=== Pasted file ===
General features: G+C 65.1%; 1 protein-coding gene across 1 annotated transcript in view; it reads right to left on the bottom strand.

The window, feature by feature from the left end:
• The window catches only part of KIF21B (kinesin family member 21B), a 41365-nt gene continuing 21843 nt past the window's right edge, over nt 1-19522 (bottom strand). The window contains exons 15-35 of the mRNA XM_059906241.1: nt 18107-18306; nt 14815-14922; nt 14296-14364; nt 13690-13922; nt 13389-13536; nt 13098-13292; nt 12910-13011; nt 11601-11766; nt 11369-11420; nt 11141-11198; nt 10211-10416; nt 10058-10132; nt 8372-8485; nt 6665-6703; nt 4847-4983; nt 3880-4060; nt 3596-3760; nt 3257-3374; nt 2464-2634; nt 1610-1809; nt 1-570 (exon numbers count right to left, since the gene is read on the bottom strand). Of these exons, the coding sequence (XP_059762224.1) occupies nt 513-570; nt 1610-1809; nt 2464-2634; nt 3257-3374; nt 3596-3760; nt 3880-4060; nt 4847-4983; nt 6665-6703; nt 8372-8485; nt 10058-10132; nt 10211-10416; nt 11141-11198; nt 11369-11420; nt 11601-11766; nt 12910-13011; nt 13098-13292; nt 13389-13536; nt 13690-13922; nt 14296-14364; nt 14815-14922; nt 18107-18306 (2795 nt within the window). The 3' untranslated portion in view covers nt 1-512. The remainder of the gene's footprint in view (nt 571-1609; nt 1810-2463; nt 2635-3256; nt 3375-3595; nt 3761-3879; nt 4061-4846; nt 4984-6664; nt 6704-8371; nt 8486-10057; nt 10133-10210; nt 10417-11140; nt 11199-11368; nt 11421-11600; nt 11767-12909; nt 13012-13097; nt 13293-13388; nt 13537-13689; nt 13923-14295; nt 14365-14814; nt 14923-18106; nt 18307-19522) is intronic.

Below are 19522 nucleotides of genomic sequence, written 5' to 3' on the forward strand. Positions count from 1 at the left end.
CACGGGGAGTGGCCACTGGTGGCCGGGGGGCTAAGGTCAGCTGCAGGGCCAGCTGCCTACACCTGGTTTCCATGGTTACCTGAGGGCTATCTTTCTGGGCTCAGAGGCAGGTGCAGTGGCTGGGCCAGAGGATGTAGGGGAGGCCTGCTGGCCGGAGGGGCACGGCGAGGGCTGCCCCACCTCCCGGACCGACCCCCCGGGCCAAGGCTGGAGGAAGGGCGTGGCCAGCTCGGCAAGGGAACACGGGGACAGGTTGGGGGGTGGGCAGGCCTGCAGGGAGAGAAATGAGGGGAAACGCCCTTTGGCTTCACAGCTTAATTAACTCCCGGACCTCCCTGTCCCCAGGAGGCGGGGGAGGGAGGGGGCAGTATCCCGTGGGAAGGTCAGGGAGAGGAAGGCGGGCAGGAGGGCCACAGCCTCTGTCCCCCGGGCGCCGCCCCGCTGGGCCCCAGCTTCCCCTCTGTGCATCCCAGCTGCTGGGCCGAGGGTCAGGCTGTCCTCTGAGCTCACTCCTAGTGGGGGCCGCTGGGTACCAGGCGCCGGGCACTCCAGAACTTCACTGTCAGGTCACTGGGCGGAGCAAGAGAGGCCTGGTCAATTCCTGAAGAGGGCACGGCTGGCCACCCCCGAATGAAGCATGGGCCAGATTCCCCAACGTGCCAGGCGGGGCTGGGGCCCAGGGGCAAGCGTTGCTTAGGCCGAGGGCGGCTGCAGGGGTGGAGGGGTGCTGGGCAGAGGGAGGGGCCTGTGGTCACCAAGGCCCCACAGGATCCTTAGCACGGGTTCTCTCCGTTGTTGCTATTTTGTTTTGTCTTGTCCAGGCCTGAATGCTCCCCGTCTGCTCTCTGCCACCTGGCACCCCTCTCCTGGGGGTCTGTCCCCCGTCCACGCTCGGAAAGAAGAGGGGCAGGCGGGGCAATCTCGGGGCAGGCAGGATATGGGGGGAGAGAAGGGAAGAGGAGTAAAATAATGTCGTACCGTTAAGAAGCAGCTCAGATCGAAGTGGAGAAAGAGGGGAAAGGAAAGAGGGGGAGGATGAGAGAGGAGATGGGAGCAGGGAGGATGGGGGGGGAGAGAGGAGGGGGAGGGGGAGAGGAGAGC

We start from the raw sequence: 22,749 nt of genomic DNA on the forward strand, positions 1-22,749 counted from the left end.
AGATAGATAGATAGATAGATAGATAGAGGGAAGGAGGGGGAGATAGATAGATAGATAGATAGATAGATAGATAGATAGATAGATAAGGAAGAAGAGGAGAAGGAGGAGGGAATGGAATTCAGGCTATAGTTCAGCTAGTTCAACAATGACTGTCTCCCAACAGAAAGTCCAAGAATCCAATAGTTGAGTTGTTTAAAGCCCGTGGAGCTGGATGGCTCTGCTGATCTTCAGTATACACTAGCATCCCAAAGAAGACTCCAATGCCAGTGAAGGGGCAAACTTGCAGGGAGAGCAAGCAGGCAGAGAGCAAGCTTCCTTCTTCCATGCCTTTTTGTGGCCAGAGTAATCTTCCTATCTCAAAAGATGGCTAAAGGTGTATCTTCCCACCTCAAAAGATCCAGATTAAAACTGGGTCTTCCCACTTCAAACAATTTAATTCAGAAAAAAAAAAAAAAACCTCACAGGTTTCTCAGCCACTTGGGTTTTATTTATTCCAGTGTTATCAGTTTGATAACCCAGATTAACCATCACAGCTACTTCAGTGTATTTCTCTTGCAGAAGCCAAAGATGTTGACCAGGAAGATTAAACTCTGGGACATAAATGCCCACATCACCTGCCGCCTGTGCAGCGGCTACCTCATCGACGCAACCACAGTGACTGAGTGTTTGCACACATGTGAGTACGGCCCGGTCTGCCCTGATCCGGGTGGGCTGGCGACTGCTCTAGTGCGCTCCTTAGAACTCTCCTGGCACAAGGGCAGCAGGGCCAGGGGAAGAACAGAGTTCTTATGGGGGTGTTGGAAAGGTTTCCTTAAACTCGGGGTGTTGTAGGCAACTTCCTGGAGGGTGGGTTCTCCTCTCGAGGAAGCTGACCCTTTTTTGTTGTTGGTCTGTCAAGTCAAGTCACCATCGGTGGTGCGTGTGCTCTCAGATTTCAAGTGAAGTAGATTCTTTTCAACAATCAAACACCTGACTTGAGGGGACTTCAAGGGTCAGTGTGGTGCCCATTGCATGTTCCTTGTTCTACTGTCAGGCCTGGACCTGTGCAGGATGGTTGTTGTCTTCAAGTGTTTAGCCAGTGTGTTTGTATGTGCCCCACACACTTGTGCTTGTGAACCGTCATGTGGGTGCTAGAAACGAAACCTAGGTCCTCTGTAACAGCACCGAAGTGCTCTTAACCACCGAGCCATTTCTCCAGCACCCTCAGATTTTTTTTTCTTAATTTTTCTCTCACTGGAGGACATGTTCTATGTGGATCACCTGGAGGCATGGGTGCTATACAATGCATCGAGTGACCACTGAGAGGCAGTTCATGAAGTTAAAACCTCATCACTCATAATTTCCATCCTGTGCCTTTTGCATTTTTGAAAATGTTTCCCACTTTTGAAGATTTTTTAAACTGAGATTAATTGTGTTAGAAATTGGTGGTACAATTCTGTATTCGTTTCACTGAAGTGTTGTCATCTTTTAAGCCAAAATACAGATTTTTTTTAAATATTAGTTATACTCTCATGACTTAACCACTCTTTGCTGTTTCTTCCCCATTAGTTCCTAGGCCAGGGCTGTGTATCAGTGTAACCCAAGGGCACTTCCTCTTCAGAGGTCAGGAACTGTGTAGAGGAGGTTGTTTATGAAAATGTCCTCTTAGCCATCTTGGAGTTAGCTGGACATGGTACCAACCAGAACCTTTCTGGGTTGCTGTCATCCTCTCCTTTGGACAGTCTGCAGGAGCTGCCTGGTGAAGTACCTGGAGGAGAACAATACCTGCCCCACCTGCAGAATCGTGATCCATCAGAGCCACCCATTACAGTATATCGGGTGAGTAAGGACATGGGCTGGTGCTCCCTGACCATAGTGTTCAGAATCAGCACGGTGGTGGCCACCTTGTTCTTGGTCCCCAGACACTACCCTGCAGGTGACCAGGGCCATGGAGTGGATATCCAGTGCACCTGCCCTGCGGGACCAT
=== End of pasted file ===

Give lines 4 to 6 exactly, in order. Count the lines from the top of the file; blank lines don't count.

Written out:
Below are 19522 nucleotides of genomic sequence, written 5' to 3' on the forward strand. Positions count from 1 at the left end.
CACGGGGAGTGGCCACTGGTGGCCGGGGGGCTAAGGTCAGCTGCAGGGCCAGCTGCCTACACCTGGTTTCCATGGTTACCTGAGGGCTATCTTTCTGGGCTCAGAGGCAGGTGCAGTGGCTGGGCCAGAGGATGTAGGGGAGGCCTGCTGGCCGGAGGGGCACGGCGAGGGCTGCCCCACCTCCCGGACCGACCCCCCGGGCCAAGGCTGGAGGAAGGGCGTGGCCAGCTCGGCAAGGGAACACGGGGACAGGTTGGGGGGTGGGCAGGCCTGCAGGGAGAGAAATGAGGGGAAACGCCCTTTGGCTTCACAGCTTAATTAACTCCCGGACCTCCCTGTCCCCAGGAGGCGGGGGAGGGAGGGGGCAGTATCCCGTGGGAAGGTCAGGGAGAGGAAGGCGGGCAGGAGGGCCACAGCCTCTGTCCCCCGGGCGCCGCCCCGCTGGGCCCCAGCTTCCCCTCTGTGCATCCCAGCTGCTGGGCCGAGGGTCAGGCTGTCCTCTGAGCTCACTCCTAGTGGGGGCCGCTGGGTACCAGGCGCCGGGCACTCCAGAACTTCACTGTCAGGTCACTGGGCGGAGCAAGAGAGGCCTGGTCAATTCCTGAAGAGGGCACGGCTGGCCACCCCCGAATGAAGCATGGGCCAGATTCCCCAACGTGCCAGGCGGGGCTGGGGCCCAGGGGCAAGCGTTGCTTAGGCCGAGGGCGGCTGCAGGGGTGGAGGGGTGCTGGGCAGAGGGAGGGGCCTGTGGTCACCAAGGCCCCACAGGATCCTTAGCACGGGTTCTCTCCGTTGTTGCTATTTTGTTTTGTCTTGTCCAGGCCTGAATGCTCCCCGTCTGCTCTCTGCCACCTGGCACCCCTCTCCTGGGGGTCTGTCCCCCGTCCACGCTCGGAAAGAAGAGGGGCAGGCGGGGCAATCTCGGGGCAGGCAGGATATGGGGGGAGAGAAGGGAAGAGGAGTAAAATAATGTCGTACCGTTAAGAAGCAGCTCAGATCGAAGTGGAGAAAGAGGGGAAAGGAAAGAGGGGGAGGATGAGAGAGGAGATGGGAGCAGGGAGGATGGGGGGGGAGAGAGGAGGGGGAGGGGGAGAGGAGAGC

We start from the raw sequence: 22,749 nt of genomic DNA on the forward strand, positions 1-22,749 counted from the left end.